Good Buds is a medical cannabis producer that focuses on small-batch grows, typically intended for extraction. The company received its licence through Health Canada’s Access to Cannabis for Medical Purposes Regulations (ACMPR) in the spring of 2018 and claims to be the fastest ever to receive certification under the program.
The company was founded by brothers Tyler and Alex Rumi who continue to serve as executives on the company’s board.
With the announcement, Good Buds now boasts upwards of 750,000-sq-ft of licensed cultivation space, which they grow using “only living, organic soils rich in bioavailable microorganisms and nutrients for enhanced flavour, sustainability, and quality.”
They are licenced to produce cannabis resins and according to an older press release focus mostly on a product called kief. While the entire plant contains nominal amounts of THC, it’s the trichomes that contain the most. These glands excrete a resin that crystalizes on the outside of the buds — both naturally and during the curing process — that make up the stick powder called kief.
“We believe that if we stay focused on growing the purest cannabis, we’ll end up with the purest extractions. Whenever you’re extracting cannabis, quality-in equals quality-out. That’s why we grow only in recycled living organic soils,” said Alex Rumi, Good Buds Chief Strategy Officer. “We want to produce terpene rich products that celebrate the quality and uniqueness of our sun-grown cannabis.”
Toronto Wolfpack just became the latest player in the new cannabis industry with a line of CBD-infused products. This makes them the first Canadian pro sports team to take a weed sponsorship.
Their first product, a CBD-infused topical cream called ‘Rugby Strength,’ is expected to be released in the coming months by the team’s company, HowlBrands Inc. The team is also partnering with ICC International Cannabis Corp. and Organic Flower Investments Group Inc. to enter the industry.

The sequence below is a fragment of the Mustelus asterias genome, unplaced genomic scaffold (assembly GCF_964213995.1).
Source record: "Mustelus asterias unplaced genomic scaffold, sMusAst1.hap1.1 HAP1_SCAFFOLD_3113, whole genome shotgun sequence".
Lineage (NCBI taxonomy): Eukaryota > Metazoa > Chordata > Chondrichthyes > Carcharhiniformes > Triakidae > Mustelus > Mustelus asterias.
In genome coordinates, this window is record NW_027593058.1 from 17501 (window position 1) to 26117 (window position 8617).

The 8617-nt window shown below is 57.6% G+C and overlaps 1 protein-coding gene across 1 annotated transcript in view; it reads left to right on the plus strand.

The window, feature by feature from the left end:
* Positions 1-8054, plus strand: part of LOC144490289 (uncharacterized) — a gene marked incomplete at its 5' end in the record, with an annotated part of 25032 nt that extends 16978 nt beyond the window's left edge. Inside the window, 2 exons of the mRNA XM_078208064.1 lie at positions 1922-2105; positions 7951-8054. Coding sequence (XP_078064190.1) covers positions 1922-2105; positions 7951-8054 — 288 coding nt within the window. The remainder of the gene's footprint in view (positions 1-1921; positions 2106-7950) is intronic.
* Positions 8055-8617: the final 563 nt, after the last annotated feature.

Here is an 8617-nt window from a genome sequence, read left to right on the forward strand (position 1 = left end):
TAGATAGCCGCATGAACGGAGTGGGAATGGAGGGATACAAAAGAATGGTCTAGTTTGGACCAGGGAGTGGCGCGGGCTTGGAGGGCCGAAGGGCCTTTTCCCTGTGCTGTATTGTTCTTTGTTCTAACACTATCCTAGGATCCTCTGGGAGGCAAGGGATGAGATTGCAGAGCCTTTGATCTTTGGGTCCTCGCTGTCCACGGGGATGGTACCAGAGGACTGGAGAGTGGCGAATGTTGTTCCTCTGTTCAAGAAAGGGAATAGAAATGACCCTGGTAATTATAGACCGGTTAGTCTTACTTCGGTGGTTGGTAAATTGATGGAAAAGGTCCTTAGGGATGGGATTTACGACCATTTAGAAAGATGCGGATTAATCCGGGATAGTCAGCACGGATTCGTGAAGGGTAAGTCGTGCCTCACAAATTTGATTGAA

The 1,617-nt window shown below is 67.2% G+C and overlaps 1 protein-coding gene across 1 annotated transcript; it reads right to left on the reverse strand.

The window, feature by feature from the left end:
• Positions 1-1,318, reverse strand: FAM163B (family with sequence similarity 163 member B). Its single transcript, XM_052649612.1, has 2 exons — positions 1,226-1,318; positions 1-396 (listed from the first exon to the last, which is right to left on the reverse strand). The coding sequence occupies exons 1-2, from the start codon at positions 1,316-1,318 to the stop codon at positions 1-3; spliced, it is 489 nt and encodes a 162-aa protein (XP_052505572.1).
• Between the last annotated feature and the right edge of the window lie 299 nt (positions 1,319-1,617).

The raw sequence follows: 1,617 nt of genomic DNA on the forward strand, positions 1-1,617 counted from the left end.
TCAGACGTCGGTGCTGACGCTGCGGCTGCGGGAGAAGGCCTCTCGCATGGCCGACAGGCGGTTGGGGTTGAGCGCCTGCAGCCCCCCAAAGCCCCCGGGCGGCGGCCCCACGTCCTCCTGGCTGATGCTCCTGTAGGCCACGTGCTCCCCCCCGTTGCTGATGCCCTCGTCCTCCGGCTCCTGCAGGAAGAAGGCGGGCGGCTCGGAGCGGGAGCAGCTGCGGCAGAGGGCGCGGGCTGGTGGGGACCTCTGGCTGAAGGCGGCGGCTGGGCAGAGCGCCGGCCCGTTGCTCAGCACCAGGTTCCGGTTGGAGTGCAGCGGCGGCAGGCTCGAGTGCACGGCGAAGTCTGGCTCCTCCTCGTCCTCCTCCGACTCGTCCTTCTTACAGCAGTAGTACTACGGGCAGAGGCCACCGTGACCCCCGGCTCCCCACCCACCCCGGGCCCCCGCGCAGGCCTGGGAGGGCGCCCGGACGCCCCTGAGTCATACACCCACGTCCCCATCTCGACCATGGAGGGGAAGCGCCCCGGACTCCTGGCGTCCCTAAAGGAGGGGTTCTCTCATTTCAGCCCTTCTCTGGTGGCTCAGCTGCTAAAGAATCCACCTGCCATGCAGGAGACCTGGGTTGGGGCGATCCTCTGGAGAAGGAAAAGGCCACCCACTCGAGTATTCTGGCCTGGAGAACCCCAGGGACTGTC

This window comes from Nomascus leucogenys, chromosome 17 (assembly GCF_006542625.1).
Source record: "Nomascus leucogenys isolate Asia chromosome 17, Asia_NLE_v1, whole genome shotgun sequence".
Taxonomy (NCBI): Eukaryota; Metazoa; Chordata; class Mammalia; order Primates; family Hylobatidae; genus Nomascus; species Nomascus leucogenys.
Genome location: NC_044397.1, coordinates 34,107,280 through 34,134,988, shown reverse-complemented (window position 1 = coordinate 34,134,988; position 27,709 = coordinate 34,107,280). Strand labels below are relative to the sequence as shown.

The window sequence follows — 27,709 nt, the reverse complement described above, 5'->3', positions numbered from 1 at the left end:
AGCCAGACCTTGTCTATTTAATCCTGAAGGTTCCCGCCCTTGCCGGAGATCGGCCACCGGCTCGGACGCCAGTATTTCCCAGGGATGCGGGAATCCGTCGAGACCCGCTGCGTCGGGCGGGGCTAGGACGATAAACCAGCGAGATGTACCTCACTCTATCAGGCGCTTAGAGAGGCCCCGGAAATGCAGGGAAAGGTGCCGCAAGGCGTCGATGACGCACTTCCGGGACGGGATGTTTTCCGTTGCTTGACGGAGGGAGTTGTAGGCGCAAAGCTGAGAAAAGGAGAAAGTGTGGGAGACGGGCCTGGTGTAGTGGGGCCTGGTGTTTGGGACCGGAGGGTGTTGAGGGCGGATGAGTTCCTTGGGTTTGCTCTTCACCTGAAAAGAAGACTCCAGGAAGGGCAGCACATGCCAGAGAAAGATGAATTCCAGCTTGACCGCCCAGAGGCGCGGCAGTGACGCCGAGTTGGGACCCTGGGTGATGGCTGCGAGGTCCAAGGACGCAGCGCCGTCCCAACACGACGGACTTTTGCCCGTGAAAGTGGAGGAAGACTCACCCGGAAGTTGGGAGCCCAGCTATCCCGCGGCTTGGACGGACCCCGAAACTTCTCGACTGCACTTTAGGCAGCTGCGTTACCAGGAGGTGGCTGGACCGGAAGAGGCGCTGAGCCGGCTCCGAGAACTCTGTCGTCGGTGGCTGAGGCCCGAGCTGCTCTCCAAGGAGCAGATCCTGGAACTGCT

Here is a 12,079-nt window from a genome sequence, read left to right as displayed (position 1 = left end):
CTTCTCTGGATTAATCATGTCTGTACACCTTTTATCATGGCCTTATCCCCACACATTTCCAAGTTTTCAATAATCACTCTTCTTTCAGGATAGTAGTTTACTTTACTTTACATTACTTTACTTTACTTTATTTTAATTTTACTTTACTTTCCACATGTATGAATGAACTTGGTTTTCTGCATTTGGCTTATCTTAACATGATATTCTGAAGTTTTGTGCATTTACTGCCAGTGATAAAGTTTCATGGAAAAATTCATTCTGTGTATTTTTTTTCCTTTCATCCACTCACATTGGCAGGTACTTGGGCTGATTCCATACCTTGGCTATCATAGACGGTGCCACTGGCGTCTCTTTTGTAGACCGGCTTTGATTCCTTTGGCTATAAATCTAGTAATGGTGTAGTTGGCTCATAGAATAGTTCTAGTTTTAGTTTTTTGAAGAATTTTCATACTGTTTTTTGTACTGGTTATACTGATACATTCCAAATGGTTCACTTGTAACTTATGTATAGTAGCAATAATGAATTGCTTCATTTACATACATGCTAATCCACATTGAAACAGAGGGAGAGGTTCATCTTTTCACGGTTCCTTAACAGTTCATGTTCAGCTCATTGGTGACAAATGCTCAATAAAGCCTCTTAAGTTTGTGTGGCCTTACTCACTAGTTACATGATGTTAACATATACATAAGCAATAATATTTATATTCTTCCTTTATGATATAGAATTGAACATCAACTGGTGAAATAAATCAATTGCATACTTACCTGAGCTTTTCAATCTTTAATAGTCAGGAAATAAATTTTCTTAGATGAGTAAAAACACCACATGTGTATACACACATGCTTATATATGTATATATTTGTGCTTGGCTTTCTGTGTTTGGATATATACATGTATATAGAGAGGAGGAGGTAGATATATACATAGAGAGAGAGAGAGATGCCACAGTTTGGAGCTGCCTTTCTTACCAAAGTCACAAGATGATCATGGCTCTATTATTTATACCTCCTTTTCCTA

This move sees the Toronto rugby team adding fuel to the fire of the ever-growing hyped-up CBD market, focusing not just on athletes, but on everyone who wishes to benefit from the relief that CBD provides.
“Anyone who experiences pain, soreness or physical discomfort can use Rugby Strength,” said Toronto Wolfpack Chairman David Argyle, in a release.
Other than topical creams, products in HowlBrands’ sights include fast-absorbing therapeutic relief balms, sport pain tinctures, soaks, and roll-ons.
Once launched, the Wolfpack will be stepping into the CBD market that has been estimated to reach $22 billion (US) by 2022.
According to Eva Allouche, Head of Global Brands for HowlBrands, the company’s “goal is to bridge the gap between professional sports and CBD to offer athletes, active people and anyone who experiences physical discomfort, a range of unique wellness products that deliver the indisputable therapeutic benefits of hemp-based CBD.”
The team says that the products are all third-party tested, non-GMO, gluten-free, vegan, and organic. And they have no plans in getting anyone stoned—all the products will contain zero THC.
In the spirit of sport, the team also says that proceeds of the topical cream ‘Rugby Strength’ will be “reinvested into the development of rugby around the world.”